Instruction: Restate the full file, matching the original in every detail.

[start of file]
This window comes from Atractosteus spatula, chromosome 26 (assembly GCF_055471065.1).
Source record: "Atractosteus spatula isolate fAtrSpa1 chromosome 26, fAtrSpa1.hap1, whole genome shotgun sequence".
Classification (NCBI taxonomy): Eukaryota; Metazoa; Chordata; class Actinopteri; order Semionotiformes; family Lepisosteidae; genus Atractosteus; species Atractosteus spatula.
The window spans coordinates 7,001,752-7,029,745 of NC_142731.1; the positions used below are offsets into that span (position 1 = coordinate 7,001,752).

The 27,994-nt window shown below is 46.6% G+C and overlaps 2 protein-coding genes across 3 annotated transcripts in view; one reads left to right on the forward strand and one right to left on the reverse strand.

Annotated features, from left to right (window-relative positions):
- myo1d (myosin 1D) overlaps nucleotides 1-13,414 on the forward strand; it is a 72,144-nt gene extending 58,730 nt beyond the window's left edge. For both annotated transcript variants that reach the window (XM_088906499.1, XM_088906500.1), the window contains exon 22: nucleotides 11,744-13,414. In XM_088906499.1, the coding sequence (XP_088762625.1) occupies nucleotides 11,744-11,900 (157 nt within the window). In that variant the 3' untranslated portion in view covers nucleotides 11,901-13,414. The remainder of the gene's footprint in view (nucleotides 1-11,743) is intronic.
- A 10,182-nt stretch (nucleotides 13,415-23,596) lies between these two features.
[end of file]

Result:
This window comes from Atractosteus spatula, chromosome 26 (assembly GCF_055471065.1).
Source record: "Atractosteus spatula isolate fAtrSpa1 chromosome 26, fAtrSpa1.hap1, whole genome shotgun sequence".
Classification (NCBI taxonomy): Eukaryota; Metazoa; Chordata; class Actinopteri; order Semionotiformes; family Lepisosteidae; genus Atractosteus; species Atractosteus spatula.
The window spans coordinates 7,001,752-7,029,745 of NC_142731.1; the positions used below are offsets into that span (position 1 = coordinate 7,001,752).

The 27,994-nt window shown below is 46.6% G+C and overlaps 2 protein-coding genes across 3 annotated transcripts in view; one reads left to right on the forward strand and one right to left on the reverse strand.

Annotated features, from left to right (window-relative positions):
- myo1d (myosin 1D) overlaps nucleotides 1-13,414 on the forward strand; it is a 72,144-nt gene extending 58,730 nt beyond the window's left edge. For both annotated transcript variants that reach the window (XM_088906499.1, XM_088906500.1), the window contains exon 22: nucleotides 11,744-13,414. In XM_088906499.1, the coding sequence (XP_088762625.1) occupies nucleotides 11,744-11,900 (157 nt within the window). In that variant the 3' untranslated portion in view covers nucleotides 11,901-13,414. The remainder of the gene's footprint in view (nucleotides 1-11,743) is intronic.
- A 10,182-nt stretch (nucleotides 13,415-23,596) lies between these two features.